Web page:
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A horse farm in New York City? This one provides therapy to veterans and people with disabilities

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Horseback riding might not seem like a typical New York City activity, but one program has several horse farms throughout the city's bustling boroughs. GallopNYC provides lessons to veterans and people with disabilities – horseback riding is their therapy.

Olivia Diver visits the GallopNYC location in the Howard Beach neighborhood in Queens. Right off busy Linden Boulevard, tucked behind shrubbery, is the horse farm. Many of the horses there are rescued.

"They become your friend, like you can talk to them, you can pet them, you can hug them. It's like, they're not just an animal you ride, they're like your companion, your buddy," the 16-year-old told CBS News about the horses there.

16-year-old Olivia Diver says riding horses at GallopNYC has helped her come out of her shell and feel accomplished. CBS News

Diver has only been riding horses for a few months, but says she's already felt the benefits. "It helped me come out of my comfort zone and be less shy and less in my shell," she said. "It helped me come out of my shell and my shadow. And helped me feel safe and calm and happy." She said trying something new showed her she can accomplish other things as well. 

James Wilson, executive director at GallopNYC, says there are many ways horses can be therapeutic.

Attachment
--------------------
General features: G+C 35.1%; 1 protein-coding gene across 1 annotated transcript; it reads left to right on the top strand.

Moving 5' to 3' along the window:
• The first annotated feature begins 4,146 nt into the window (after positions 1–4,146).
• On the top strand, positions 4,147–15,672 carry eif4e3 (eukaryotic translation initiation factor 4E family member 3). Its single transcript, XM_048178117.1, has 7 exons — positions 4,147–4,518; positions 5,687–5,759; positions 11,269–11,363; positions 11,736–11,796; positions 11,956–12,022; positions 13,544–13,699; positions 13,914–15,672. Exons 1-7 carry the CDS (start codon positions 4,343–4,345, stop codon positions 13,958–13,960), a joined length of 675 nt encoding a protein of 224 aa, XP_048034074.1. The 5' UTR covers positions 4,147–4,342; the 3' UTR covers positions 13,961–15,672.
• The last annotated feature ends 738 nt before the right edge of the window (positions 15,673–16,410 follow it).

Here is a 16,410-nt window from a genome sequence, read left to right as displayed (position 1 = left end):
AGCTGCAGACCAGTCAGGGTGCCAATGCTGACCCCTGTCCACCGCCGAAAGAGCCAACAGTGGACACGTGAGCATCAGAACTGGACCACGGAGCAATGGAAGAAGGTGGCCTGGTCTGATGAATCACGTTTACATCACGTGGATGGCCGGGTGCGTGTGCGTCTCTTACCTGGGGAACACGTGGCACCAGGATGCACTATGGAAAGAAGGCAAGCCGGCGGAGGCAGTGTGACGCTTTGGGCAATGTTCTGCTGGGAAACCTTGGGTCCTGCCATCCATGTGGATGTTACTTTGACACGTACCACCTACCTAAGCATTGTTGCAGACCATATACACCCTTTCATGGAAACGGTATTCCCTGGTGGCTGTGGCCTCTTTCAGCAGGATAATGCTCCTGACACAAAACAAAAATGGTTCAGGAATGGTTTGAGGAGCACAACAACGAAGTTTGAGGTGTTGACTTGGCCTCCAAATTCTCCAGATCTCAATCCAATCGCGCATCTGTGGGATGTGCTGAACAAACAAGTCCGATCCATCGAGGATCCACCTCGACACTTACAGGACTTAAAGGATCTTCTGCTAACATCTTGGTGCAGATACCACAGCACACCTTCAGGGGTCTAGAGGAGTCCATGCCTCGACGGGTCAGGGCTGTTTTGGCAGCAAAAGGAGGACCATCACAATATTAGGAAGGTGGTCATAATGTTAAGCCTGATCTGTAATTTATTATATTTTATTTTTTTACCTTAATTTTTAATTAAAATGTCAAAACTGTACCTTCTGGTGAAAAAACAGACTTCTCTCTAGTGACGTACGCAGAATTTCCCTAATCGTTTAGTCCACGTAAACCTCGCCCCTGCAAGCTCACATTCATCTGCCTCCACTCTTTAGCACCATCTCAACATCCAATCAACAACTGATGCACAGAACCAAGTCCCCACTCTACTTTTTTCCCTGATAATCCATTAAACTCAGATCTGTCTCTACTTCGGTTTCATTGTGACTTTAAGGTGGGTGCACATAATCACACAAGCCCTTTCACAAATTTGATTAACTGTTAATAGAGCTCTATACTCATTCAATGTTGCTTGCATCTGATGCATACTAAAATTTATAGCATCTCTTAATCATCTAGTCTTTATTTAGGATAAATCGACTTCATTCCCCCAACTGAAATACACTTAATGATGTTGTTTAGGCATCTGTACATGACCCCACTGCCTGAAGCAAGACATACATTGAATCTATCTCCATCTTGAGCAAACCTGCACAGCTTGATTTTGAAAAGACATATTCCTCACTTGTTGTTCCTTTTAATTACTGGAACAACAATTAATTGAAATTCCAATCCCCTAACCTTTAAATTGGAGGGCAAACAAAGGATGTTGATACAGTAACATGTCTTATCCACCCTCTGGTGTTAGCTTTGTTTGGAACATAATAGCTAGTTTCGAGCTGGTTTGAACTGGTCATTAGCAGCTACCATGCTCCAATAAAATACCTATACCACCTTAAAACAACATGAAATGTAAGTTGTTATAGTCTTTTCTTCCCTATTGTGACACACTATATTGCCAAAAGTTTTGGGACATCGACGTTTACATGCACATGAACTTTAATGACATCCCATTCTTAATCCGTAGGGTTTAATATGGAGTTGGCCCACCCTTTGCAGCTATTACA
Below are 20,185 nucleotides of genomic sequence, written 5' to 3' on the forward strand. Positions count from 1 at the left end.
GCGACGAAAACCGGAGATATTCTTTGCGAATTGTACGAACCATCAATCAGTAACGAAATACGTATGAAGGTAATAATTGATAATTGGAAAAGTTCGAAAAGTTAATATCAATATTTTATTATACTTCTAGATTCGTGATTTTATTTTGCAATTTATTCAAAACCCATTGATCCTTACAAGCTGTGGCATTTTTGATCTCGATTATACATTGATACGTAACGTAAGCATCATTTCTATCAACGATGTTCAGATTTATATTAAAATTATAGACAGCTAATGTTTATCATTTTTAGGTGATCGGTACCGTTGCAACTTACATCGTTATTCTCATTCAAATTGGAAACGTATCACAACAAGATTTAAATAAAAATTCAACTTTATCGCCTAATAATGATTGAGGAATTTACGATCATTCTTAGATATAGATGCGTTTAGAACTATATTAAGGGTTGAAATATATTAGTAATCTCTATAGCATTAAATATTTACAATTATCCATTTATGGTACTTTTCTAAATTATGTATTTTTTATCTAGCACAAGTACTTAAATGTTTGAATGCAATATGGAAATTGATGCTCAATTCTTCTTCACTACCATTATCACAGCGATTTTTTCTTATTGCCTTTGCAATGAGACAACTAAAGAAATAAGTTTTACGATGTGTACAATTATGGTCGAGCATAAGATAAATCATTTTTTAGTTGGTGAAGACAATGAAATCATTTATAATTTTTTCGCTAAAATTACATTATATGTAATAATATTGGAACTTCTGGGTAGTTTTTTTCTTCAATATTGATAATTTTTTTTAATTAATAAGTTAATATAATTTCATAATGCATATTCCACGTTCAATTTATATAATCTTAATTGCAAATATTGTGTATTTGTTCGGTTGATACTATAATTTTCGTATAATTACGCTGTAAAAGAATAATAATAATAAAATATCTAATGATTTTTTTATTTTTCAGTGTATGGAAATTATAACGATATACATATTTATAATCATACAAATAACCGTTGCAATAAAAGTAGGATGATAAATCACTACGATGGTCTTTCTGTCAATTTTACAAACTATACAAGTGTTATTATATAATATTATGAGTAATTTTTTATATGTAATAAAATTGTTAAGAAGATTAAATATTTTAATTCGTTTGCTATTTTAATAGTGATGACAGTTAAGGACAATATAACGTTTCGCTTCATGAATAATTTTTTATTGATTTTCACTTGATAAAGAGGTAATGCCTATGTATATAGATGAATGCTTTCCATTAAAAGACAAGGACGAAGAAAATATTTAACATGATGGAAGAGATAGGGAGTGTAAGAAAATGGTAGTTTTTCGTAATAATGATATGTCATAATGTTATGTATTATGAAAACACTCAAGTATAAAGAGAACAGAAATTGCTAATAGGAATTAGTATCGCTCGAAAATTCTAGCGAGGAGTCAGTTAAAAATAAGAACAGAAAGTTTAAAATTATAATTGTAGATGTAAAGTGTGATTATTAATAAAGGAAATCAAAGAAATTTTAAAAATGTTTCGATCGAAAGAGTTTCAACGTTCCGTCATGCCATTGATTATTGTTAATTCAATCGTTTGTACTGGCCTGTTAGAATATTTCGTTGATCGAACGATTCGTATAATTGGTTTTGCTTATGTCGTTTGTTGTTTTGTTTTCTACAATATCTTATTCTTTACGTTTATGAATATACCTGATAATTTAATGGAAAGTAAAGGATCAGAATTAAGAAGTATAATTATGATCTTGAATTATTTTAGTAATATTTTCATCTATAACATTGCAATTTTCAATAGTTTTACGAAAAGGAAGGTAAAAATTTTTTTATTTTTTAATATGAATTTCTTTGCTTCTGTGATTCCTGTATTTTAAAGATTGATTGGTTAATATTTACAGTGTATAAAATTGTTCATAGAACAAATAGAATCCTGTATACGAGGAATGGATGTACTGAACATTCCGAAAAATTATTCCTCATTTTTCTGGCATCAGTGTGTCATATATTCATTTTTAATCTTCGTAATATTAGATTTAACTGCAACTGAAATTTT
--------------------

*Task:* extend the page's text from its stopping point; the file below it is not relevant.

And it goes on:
"The horse sees the world in the way somebody with PTS (post-traumatic stress) might see the world, in a really guarded, sort of anxious way," he told CBS News. "So, somebody with PTS and a horse can sort of partner together and see the world in the same way and kind of take care of each other. Time with a horse for a veteran, for example, or somebody who suffered trauma — that time with a horse can be very therapeutic."

Horses can also help with physical disabilities. "My favorite story is this teenager, who had so little core strength that his mother had to be in the bathtub with him," Wilson said. "And after two years or 18 months of therapeutic riding, he had enough core strength that he could be in the shower by himself. Which is an incredible amount of agency that this young man was able to get, just because he was riding a horse. And to me, that's incredible and that's what we're here for."

Wilson said riding horses has many therapeutic benefits – from physical to mental and emotional.  CBS News

People in wheelchairs can also benefit from riding a horse, Wilson said. "The motion, the movement of the horse will loosen up muscles that might be really tight," he said. "And the movement helps stimulate other body parts, other muscles that you might not use."

GallopNYC has about 1,000 people on its waitlist for lessons, but prioritizes people with disabilities and veterans. "We believe that everybody benefits from time on a horse, so our answer is, 'You want to ride a horse? Come on, let's go,'" Wilson said. 

Lessons are $55, but the nonprofit fundraises to help cover or lower the cost for customers who may need support.

Wilson is from Texas and when he moved to New York, he missed horses. So, he began working at GallopNYC. He said many of the volunteers are "horse people" who want to continue that passion, even though they live in a city. And they convert others into horse people — something that can end up changing their lives.

"Almost every year we have a rider who is classified as nonverbal, who says their first word. But it's incredible when this happens because a kid, who everybody said, 'Don't worry, they're nonverbal,' they just haven't spoken yet. And very often their first word is trot on. Because a trot is a little bit faster and they're like, 'Let's go, I want to trot.'"

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